Tricks of the Trade



rick #1: Outright lying. Technically, it’s illegal, but somebody has to catch them first. The FDA told us that they don’t have the time or the resources to do anything about it! Sometimes you’ll see the word “organic” on the label, and the product doesn’t have a single certified organic ingredient in it. One manufacturer of chemical products, when we called them on the phone, told us that all of their ingredients were certified organic. They weren’t. Here’s the bottom line: organic ingredients are plant oils or extracts, or other unadulterated agricultural products. They are not chemical names!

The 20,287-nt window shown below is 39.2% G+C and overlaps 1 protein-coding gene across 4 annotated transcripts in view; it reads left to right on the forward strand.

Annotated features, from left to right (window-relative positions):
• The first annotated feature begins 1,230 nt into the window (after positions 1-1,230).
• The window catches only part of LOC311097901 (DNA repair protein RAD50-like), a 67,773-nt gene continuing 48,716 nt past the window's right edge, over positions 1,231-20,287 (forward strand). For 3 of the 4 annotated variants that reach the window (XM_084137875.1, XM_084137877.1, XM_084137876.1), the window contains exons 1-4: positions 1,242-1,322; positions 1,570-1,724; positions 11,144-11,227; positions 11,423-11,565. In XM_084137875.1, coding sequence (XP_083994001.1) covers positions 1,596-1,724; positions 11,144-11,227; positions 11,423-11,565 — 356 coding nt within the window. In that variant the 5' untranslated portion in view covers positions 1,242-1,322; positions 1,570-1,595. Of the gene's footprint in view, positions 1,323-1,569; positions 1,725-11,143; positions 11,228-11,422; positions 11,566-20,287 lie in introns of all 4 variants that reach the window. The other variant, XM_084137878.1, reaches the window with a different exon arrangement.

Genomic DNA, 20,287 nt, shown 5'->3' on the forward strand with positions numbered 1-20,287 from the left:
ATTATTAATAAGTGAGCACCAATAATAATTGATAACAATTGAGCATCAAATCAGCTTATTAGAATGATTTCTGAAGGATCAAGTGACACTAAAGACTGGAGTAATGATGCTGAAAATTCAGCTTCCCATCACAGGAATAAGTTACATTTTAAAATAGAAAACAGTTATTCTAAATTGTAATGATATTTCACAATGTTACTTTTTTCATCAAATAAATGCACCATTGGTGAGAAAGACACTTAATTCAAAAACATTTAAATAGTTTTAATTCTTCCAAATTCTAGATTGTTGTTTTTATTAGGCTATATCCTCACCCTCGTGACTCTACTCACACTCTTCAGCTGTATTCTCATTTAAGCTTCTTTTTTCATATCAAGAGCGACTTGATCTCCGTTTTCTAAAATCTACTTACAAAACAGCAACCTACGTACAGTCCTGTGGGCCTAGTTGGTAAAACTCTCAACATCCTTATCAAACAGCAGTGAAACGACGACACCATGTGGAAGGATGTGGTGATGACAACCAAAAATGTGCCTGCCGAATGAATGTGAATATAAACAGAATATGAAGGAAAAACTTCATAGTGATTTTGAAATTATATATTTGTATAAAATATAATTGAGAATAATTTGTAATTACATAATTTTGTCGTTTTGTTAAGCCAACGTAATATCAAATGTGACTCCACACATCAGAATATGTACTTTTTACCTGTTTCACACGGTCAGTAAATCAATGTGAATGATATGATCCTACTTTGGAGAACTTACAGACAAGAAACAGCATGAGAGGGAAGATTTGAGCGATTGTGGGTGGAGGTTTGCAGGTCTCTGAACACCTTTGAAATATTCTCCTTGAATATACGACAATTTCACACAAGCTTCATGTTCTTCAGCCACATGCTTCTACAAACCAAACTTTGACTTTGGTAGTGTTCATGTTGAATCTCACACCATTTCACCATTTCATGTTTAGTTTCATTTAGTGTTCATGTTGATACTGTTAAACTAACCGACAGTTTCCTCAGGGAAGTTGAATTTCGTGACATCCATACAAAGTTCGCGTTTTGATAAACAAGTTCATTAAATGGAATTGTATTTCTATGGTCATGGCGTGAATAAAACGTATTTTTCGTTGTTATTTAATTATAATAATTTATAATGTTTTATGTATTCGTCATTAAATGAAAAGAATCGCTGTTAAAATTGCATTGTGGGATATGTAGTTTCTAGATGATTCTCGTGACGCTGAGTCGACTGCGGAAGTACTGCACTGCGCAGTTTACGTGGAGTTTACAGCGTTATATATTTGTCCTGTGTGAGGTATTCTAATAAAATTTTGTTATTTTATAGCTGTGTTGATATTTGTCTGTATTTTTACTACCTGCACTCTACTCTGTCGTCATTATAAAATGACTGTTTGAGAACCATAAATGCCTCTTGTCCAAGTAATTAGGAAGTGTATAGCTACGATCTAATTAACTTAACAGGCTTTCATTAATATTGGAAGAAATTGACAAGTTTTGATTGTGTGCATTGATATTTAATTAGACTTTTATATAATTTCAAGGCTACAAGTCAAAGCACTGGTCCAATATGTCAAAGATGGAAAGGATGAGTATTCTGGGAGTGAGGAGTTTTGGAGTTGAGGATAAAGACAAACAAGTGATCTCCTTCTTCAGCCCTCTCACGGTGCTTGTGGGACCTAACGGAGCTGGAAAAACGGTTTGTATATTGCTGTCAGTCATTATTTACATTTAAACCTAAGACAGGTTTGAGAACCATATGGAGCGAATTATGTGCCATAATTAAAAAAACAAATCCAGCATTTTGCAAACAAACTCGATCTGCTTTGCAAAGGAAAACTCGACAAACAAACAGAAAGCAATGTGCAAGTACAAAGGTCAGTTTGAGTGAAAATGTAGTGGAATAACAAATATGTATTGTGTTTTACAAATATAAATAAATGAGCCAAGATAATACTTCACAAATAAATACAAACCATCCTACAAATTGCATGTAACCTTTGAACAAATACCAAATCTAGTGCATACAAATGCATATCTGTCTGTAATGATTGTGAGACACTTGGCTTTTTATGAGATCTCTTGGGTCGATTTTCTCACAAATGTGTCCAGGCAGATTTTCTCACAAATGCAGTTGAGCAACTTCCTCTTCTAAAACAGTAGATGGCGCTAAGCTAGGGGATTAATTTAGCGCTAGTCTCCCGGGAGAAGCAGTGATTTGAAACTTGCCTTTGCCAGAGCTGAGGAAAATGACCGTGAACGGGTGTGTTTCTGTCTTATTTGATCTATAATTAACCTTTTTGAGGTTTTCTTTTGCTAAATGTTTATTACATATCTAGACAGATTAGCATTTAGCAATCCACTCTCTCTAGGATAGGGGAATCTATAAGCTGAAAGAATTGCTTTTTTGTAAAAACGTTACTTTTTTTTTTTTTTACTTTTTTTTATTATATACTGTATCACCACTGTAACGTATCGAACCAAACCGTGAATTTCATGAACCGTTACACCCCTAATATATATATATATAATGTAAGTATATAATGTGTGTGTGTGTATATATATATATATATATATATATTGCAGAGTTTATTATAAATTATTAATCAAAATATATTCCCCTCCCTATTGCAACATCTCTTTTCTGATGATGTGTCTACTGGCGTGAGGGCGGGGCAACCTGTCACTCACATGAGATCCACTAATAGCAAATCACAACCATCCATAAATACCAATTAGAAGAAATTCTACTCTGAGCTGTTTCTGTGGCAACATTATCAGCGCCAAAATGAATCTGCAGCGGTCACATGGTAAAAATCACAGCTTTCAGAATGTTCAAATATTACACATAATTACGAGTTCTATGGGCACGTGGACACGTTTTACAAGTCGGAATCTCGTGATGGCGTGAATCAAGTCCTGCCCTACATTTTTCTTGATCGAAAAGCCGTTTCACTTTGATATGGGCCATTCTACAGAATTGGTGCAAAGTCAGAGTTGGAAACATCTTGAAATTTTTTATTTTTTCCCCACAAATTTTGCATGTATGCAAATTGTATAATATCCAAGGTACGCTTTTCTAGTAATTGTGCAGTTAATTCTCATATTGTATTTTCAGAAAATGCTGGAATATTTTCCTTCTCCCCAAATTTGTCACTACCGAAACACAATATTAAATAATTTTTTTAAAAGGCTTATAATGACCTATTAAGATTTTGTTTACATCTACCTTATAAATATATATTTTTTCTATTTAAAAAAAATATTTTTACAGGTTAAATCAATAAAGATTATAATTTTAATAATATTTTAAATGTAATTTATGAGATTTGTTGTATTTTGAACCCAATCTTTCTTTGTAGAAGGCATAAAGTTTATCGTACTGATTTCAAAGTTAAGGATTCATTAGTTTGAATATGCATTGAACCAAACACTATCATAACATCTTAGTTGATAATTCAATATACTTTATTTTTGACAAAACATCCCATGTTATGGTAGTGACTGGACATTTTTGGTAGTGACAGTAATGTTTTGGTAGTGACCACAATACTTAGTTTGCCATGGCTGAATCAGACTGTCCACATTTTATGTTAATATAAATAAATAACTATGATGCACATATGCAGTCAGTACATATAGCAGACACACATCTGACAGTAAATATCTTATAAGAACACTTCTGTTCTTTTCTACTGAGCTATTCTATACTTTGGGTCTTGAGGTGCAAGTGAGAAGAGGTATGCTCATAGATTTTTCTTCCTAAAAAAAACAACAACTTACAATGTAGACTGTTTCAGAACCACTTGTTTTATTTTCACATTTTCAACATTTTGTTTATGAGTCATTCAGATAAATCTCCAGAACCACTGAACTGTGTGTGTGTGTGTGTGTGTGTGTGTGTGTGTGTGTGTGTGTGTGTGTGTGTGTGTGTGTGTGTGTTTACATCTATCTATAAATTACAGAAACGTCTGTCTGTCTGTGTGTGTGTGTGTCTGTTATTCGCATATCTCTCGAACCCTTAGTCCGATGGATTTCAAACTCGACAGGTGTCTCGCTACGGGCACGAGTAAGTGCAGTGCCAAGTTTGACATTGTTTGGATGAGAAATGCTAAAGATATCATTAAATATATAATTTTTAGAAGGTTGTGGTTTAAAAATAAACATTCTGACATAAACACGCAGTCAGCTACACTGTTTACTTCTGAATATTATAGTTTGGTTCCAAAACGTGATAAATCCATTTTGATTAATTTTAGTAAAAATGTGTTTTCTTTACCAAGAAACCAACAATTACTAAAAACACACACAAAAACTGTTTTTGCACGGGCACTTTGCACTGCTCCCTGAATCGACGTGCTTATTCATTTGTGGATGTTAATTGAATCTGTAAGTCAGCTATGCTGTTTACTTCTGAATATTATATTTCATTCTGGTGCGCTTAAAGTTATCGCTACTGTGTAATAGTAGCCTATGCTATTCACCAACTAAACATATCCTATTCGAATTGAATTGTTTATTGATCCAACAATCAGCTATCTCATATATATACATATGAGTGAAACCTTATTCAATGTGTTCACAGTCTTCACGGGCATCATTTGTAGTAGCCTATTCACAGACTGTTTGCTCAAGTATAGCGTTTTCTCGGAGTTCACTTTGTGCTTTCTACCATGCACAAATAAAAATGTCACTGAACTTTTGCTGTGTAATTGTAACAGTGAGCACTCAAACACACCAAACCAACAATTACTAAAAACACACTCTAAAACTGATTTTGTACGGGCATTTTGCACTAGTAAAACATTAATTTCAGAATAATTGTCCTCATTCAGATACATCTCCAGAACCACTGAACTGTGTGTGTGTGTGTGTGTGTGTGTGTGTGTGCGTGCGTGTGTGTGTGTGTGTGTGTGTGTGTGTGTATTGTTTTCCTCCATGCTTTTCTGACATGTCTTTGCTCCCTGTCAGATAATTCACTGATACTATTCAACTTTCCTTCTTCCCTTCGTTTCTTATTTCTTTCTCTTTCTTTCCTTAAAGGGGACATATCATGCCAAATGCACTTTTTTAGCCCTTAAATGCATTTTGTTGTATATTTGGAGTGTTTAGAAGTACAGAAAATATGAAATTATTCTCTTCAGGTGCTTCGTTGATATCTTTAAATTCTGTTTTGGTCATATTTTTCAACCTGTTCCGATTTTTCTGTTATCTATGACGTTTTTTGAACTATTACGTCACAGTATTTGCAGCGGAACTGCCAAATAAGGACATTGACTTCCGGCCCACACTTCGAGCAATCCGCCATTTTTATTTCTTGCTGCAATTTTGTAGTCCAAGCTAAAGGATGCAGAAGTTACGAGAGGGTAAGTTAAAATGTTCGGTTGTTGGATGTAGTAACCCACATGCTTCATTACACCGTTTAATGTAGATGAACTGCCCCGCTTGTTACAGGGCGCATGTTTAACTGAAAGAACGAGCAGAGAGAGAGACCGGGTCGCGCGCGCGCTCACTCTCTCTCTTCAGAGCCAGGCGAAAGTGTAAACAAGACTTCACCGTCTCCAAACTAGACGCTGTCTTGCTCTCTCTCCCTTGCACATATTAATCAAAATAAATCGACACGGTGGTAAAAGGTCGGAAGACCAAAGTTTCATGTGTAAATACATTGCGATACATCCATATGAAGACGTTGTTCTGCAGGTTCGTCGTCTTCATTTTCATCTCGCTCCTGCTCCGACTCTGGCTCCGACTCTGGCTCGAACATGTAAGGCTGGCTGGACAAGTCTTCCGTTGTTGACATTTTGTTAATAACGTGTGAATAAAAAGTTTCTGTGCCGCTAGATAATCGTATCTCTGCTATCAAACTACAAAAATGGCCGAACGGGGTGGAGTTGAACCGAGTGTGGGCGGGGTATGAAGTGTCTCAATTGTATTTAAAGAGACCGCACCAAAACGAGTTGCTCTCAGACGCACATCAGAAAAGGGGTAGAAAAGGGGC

Trick #2: Natural water. There’s nothing wrong with water, but it shouldn’t be used to cheat customers. Here’s how it works: most personal care products have a lot of water in them. That’s OK. (We use distilled water. In our products, the remaining portion is truly natural and organic ingredients—certified organic sunflower oil, for example.) If you want to make a chemical product have the appearance of being natural, make the water portion a ridiculously dilute infusion (weak tea) of a huge number of herbs, preferably organic. The herbs don’t have to really do anything. Throw in all sorts of exotic sounding things, and don’t forget trendy things like kava-kava and ginseng that have no place in a body care product. Since they’re in the water, they’ll come first on the label, even if they barely exist in the product. (Is the product white, or clear? Real herb tea isn’t clear—it’s brown.) All of those herbs sure look great on the label, don’t they? Use any sort of chemicals for the rest of the product. Most people aren’t familiar with conventional product formulation, and they focus on the plant names and the pictures of leaves on the bottle, glossing over the words they don’t understand. By the way, watch out for the word “Tea.” Sometimes it’s triethanolamine, an industrial chemical. Sneaky!

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